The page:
Wednesday, July 10, 2019

Summer Learning

I know it's tempting to ignore ALLLLLL things school-related during the summer but for us "summer learning" is something that we all really enjoy and it makes the transition back-to-school so much smoother.  

We don't really have a set routine in the summer when it comes to learning activities.  Some days it's 10 minutes in the morning, other days we'll spend over an hour working on work books.  Other days it's an afternoon spent doing math practice on big paper.  I do try to be intentional about incorporating some sort of educational activity into our days and today I'm going to highlight a few of the tools that have worked well for us.

First up is workbooks!  They're a fantastic tool for practicing a wide range of skills and I like that it keeps them in the "routine" of doing schoolwork type activities.  

We're big fans of "The Big 'Grade Level' Workbooks" - Mason likes to flip through and pick things that he thinks are "fun" :)

I feel like the books do a good job of introducing concepts and giving examples.  When we use these books with Mason and Griffin I usually bookmark 3 or 4 various pages with sticky notes so they can do a variety of subject areas. 

When Griffin was a little bit younger we used these  Play Smart books by Gakken.  They had lots of activities to promote focus, problem-solving, pre-reading and motor skills (like cutting and tracing).  There were accompanying stickers that she could pick from to put on completed pages and they were a great value (they're around $7 each).

Hands-down the BEST purchase I've made this summer has been this series of "summer quest" books.  They're specifically designed for summer time and each book comes with a map that leads them from one grade to another.  

They work through the books in order and the book tells them which stickers to put on their map.  

Certain pages have bonus questions that take their thinking/effort just a little bit deeper and rewards them with larger bonus stickers that they can stick on the map as they go along.  

There are also "outside quests" scattered throughout that are activities that get them up and outside to play games, take a walk and make observations, conduct experiments, etc. 

I KID YOU NOT the sticker maps have lit an absolute fire in my kids and they have spent at least two hours a day working on these books.  I actually uttered the words, "hey guys, can we put the workbooks away and go play a game???"

I have been so impressed with the content of the books, scope of academics and overall design of the books, maps and stickers. 

Mason typically is not a fan of the writing assignments and he has been writing in full, complete and THOROUGH sentences.  It's been awesome.

You can shop the grade level books below, I really can't recommend them enough!!!

Luke loves a workbook A WHOLE LOT and so I also have a couple of additional ones that he really enjoys.   This Brain Quest book is one he keeps in the car (yes.... yes, he does) and then I grabbed him  this math practice book and he has already dove right in.  I love that it gives the solutions so he can check his work and it is HUGE so it should keep him occupied for a long time.  It covers a huuuuge range of topics and is really thorough and well done.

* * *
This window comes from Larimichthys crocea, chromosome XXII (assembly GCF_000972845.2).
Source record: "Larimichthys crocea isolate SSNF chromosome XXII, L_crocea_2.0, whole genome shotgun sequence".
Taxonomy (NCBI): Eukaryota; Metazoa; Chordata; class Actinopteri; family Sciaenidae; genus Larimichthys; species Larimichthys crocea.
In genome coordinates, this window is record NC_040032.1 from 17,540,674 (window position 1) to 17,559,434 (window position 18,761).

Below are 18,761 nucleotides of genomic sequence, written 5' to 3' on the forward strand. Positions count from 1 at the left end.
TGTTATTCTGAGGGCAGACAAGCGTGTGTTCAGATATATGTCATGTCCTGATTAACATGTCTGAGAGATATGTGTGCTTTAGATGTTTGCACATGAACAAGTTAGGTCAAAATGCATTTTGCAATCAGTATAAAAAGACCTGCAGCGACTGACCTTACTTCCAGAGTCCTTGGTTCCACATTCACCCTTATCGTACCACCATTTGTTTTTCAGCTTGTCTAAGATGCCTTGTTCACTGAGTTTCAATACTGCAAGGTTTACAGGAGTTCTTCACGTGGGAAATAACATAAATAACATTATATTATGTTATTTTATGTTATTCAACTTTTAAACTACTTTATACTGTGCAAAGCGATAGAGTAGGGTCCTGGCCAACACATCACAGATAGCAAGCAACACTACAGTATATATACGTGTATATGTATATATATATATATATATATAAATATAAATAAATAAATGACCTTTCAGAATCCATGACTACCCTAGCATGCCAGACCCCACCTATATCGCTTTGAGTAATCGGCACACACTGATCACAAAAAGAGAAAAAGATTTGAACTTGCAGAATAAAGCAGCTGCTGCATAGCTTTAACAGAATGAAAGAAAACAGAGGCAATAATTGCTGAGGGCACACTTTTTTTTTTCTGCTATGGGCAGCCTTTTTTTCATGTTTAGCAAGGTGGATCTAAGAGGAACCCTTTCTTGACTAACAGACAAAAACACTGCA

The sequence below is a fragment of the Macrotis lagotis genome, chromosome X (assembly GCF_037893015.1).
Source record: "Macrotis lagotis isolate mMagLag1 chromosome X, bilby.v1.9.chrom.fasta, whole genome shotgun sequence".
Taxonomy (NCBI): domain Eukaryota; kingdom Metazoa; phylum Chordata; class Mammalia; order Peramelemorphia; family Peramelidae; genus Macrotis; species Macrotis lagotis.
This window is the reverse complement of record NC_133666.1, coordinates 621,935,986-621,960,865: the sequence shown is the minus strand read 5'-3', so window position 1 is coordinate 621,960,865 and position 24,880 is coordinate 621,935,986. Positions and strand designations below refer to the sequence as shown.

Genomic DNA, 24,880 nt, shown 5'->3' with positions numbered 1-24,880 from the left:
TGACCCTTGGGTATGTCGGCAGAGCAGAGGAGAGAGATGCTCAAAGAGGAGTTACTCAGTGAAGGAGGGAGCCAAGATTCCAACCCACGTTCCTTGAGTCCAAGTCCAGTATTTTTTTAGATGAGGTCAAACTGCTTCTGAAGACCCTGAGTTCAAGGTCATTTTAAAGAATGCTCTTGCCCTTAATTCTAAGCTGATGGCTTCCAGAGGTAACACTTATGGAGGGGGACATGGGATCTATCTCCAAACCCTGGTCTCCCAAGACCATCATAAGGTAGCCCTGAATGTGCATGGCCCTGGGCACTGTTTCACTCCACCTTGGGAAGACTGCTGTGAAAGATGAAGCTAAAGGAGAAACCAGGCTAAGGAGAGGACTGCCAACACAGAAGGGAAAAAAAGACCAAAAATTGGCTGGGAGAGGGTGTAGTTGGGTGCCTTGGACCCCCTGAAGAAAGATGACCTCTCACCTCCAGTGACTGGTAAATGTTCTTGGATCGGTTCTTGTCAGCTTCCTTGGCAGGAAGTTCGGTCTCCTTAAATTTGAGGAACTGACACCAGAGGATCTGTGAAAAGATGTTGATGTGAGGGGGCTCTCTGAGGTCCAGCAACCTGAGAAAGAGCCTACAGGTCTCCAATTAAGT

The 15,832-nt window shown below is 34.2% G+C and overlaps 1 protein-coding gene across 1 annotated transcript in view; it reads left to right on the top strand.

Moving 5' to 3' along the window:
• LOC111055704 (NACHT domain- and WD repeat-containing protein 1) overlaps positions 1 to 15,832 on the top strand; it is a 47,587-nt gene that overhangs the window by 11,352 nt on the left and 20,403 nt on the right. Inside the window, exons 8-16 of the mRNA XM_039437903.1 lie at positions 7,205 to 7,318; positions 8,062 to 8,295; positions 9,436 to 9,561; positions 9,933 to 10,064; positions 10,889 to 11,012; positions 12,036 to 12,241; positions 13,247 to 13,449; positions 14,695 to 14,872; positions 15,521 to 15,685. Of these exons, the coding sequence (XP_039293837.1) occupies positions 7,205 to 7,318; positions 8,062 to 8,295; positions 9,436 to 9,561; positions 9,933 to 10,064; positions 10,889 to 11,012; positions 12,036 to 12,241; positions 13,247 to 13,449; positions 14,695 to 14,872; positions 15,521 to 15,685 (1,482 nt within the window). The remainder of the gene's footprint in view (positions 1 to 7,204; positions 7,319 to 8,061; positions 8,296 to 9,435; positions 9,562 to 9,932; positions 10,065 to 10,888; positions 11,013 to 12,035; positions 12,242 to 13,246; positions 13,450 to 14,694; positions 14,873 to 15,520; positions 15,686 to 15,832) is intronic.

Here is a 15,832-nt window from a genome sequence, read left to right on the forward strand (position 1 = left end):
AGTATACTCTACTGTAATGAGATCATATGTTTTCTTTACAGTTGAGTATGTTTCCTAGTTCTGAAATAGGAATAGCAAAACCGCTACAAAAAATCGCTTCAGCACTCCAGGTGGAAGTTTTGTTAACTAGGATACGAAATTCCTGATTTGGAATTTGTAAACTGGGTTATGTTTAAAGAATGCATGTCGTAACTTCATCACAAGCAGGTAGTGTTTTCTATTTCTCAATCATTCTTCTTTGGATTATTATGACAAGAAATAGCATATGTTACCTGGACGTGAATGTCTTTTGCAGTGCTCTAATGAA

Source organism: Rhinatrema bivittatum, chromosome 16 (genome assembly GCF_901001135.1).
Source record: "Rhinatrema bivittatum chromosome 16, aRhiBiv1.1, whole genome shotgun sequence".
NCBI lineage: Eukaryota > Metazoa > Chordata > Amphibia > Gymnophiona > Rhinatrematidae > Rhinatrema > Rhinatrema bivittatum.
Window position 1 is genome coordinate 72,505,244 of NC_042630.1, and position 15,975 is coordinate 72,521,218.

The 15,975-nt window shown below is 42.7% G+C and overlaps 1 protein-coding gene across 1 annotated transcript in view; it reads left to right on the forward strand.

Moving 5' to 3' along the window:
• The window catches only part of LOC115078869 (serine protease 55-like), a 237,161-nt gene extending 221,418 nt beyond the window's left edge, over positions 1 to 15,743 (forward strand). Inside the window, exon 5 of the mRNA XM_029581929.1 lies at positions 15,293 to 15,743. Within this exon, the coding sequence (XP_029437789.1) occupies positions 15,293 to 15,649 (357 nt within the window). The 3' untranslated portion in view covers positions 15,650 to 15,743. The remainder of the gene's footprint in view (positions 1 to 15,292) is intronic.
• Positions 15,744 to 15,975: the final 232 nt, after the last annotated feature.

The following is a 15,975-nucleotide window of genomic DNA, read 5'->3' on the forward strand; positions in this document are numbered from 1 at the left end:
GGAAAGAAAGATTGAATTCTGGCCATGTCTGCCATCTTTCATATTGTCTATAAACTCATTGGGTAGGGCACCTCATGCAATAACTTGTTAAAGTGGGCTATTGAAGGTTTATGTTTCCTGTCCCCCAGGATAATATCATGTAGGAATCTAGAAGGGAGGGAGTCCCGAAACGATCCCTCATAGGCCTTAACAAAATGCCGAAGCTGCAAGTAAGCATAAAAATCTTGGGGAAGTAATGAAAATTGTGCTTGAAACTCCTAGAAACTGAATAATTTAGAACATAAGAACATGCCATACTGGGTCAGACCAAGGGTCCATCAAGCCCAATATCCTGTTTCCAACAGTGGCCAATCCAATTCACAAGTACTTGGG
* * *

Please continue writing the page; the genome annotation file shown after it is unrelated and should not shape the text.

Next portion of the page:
I know I said we don't have a set routine, but more often than not we end up working on these in the mornings during/after breakfast.  It tends to be when everyone is the most fresh and they all enjoy it during this time.  I do sit at the table with the kids while they're working - to answer questions, help Griffin read directions, etc. 

We LOVE playing OSMO because so many of their apps are educational.   The Genius Kit (currently 30% off!)  includes everything you need to get started including tangrams, their number game and the letter game.  Other great ones are Pizza Company (teaches some great skills about money) as well as the coding games. 

Y'all know we love games and while we do love a good round of Exploding Kittens there are some we love with a little more educational value :) 

Okay... here's a list of a BUNCH of different ideas that we like to do to incorporate intentional learning opportunities during the summer (ps - these are obviously geared to a variety of different ages/abilities... so pick and choose what fits your child's needs).  Some of these ideas came from my kids teachers....

- Draw a picture and orally tell a story about your picture

- Bake cookies, measure out the ingredients yourself

- Google your favorite animal and write down 3 facts you didn't know 

- Count the lightbulbs in your house

- Draw one thing on a piece of paper.  Pass it to a sibling or parent and let them add to the picture.  Keep passing it around until your picture is complete.  NO TALKING ALLOWED!   Write a story to accompany your picture when it's complete.

- Pick out all of the rhyming words in a book

- Find your city and state on a map

- Do a sudoku puzzle

- Visit an art gallery/museum

- Write 10 words that rhyme with cat

- Cut a picture out from a magazine and write three words to describe the picture

- Write and illustrate a story

- Think of 5 words beginning with "sh"

- Play categories in the pool

- Write 5 subtraction problems with an answer of 3

- Conduct an experiment

- Count the number of chairs in your house.  How many legs in all?

- Cut out pictures from a magazine and use them to illustrate a story you write

- Write an invitation to a friend inviting them over to play.  Address the envelope and put it in the mailbox yourself.

- As you say the alphabet say one word that starts with each letter

- Estimate how long it will take you do do 100 jumping jacks. Did it take more or less than 5 minutes?

- Write your own poem

- Take a bag of M&Ms and sort them by color.  Record your results in a table.

- Write a mad lib for your parent or sibling to fill in

- Find 10 geometric cubes in your house